And as to the comment that we need books that don’t sugarcoat, I’m glad there are those available, but sweet Christian romances are an entertainment choice (and I’ve read plenty that deal with real issues too and have come a long way from the 80s!!). But no one would say we need to stop producing G-rated movies for family friendly viewing because the real world isn’t G-rated. If we can indeed “keep in mind it’s fiction and don’t compare your relationship to the book,” why do I have to start reading “real life, hard-knocks fiction” for my entertainment? Why does my choosing to read sweet romance make someone think I can’t separate entertainment form real life? As long as I’m not sinning doing so, I prefer the sweet, happily ever afters. You might like rock-climbing, I like crocheting–lets not guilt others to take up our entertainment choices.

  14. I don’t think reading Christian romance is wrong.It could become sin just like a lot of good things can if put before God.
    One reason I enjoy reading Christian authors is their books show me things about God I may never thought of and they convey it in a real life way. I’ve had enough examples of the “perfect christian” it gets to be a little much. I know my responsibilities as a Christian but I often fail. I believe depending upon the way you look at them, the characters in Christian fictional books can show a more realistic relationship with God. They often fail and fall but they don’t stay down they continue to believe, to trust the goodness,power, and forgiveness of God.
    They may have “happily ever afters” yet they show the struggles and trials leading to the happy end. Whereas books are nothing compared to God’s Word I believe they can be used by God to help me be a better person and realize I can do way more than I thought possible.

  15. As a reader and writer, I have to remember to put God first. No matter how great the book, it can never take the place of the Bible. I also have to remember it is fiction. Anything I do for any amount of time will remain with me for days. Therefore, I limit my reading time. As for my daughter, I continually remind her that God’s timing is always correct. He is never late. Some authors I love to read are Francine Rivers-Redeeming Love (Hosea), Lynn Austin-Return To Me (Nehemiah), Tessa Afshar-Pearl in the Sand (Rahab), Cathy Bryant, Camy Tang, and Sandra Byrd.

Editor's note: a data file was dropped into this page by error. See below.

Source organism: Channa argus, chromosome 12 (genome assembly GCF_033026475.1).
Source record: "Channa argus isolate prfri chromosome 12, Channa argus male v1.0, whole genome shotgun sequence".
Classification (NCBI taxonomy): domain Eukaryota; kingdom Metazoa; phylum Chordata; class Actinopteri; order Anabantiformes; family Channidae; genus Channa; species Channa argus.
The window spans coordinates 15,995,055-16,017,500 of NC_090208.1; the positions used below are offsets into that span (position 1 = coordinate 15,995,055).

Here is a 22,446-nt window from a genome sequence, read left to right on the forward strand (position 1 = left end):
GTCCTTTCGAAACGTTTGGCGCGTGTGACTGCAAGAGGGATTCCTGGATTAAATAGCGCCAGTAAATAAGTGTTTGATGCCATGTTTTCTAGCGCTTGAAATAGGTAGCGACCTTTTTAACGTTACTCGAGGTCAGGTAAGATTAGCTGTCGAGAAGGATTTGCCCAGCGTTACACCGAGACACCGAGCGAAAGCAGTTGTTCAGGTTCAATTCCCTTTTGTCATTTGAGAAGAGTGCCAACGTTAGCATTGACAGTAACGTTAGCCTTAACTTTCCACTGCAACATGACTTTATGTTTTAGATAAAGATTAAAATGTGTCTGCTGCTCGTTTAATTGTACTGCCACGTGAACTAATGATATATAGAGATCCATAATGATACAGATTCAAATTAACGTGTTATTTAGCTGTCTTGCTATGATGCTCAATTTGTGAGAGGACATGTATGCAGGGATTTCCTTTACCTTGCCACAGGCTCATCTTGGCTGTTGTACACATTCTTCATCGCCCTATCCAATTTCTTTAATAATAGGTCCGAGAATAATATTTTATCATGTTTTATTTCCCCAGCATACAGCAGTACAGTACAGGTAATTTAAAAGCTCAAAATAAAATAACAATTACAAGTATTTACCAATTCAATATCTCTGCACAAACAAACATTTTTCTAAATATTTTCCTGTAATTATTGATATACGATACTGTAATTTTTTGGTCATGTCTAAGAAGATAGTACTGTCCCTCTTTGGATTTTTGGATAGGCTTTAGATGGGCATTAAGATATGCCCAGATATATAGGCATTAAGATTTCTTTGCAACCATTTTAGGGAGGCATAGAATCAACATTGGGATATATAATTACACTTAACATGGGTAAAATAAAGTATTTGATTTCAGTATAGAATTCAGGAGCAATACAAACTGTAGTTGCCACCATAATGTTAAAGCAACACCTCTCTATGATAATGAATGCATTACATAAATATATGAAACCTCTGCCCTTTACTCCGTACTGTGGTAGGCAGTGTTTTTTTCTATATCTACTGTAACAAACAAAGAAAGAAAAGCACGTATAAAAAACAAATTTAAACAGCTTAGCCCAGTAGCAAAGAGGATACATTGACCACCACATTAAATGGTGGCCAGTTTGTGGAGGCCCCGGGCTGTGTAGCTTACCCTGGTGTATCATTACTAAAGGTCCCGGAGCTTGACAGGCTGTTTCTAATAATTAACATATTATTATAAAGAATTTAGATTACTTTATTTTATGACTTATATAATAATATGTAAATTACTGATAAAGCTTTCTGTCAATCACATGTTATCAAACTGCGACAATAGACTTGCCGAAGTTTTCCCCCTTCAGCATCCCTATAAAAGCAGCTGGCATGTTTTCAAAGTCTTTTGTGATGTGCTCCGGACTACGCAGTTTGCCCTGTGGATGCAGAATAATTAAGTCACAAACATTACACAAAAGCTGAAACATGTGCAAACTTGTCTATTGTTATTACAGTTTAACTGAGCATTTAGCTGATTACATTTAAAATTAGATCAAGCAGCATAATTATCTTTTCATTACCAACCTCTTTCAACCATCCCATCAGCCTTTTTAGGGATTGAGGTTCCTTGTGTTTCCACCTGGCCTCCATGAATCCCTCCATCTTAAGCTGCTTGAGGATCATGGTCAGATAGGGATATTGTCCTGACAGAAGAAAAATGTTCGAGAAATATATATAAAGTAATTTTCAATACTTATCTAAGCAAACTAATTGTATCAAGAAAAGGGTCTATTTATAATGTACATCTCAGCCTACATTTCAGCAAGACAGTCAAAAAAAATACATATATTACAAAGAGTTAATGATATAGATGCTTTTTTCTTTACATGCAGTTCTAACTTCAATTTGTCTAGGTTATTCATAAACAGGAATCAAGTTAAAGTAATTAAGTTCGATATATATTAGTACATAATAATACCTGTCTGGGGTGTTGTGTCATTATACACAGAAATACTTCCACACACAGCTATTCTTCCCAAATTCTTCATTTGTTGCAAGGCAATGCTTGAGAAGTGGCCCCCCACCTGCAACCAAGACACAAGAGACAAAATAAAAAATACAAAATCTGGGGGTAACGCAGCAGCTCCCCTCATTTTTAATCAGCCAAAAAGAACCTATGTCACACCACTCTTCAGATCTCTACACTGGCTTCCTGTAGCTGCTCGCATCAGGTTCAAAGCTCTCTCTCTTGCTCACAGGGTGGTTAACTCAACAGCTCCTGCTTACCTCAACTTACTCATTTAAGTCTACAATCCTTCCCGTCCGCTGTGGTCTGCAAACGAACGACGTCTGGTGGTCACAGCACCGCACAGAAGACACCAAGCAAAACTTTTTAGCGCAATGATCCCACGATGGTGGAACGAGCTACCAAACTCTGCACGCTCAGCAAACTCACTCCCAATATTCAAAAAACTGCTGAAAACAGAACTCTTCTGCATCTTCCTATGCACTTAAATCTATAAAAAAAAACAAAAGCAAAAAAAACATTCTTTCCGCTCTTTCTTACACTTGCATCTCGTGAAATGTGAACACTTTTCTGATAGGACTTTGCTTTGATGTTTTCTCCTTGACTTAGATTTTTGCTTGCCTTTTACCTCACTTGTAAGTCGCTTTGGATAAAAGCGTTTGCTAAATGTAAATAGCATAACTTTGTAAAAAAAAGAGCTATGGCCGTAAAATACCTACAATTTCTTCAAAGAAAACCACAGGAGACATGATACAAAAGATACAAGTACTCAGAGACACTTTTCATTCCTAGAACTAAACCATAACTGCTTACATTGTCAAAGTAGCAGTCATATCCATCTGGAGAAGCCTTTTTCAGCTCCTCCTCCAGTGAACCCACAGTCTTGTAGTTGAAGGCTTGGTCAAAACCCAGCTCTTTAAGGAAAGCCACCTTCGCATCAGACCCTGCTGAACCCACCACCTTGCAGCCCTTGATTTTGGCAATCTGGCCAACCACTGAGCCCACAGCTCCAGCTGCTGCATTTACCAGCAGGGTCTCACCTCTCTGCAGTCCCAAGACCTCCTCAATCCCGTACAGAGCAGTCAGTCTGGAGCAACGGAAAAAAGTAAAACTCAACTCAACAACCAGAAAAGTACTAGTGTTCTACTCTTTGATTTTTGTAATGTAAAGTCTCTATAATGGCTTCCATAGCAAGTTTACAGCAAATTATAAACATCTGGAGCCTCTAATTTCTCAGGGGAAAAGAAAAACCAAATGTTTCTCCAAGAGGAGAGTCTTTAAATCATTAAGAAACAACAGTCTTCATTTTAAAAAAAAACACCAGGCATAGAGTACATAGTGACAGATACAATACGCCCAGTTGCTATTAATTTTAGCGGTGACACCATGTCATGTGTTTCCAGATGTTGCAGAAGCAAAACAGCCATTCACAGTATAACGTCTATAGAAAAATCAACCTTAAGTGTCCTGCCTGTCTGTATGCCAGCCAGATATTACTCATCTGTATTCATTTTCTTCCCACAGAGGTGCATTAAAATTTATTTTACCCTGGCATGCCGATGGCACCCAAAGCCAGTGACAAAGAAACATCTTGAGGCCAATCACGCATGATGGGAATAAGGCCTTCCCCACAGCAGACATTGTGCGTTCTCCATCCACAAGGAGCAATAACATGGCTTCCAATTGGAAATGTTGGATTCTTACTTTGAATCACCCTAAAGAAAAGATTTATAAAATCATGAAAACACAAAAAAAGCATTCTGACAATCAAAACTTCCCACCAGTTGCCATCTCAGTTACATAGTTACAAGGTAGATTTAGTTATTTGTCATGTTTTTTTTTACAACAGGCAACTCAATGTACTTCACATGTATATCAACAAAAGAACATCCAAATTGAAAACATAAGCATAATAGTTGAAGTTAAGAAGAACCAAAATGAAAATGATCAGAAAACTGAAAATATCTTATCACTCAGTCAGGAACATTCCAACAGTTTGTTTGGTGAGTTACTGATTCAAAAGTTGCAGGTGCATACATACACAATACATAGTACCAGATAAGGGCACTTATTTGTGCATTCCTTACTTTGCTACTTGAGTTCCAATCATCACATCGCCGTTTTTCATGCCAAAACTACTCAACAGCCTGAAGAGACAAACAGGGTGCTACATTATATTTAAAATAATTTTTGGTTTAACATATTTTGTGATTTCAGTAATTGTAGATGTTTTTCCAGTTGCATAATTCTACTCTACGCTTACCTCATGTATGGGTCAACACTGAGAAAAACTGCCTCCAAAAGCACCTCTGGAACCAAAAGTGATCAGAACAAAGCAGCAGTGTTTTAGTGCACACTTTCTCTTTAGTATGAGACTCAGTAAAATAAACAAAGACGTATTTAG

Finally, I have read books under the name Christian Fiction that would have been better suited on another shelf.
    I agree with Mel. I know the world is not a Jane Austen world, but I would rather watch Emma than some movies on television that portrays the real world. It is all about moderation and perspective. Great article.

  16. I’m a Christian. I like romance. I love literature. So, yes, I read Christian romance, along with the various other kinds of literature I read and write. The Love Comes Softly Series by Janette Oke includes some of the first Christian love stories I ever read. As a lifelong bookworm, I keep in mind that literature is art inspired by life, just like dance, music, theater, etc. I don’t expect art and life to play out in exactly the same way all the time, but as life impacts art, I believe that art impacts life. Experiencing beautiful art plays a role in encouraging us to keep making something beautiful out of life, to learn to make the best of what we’ve been given and where we are.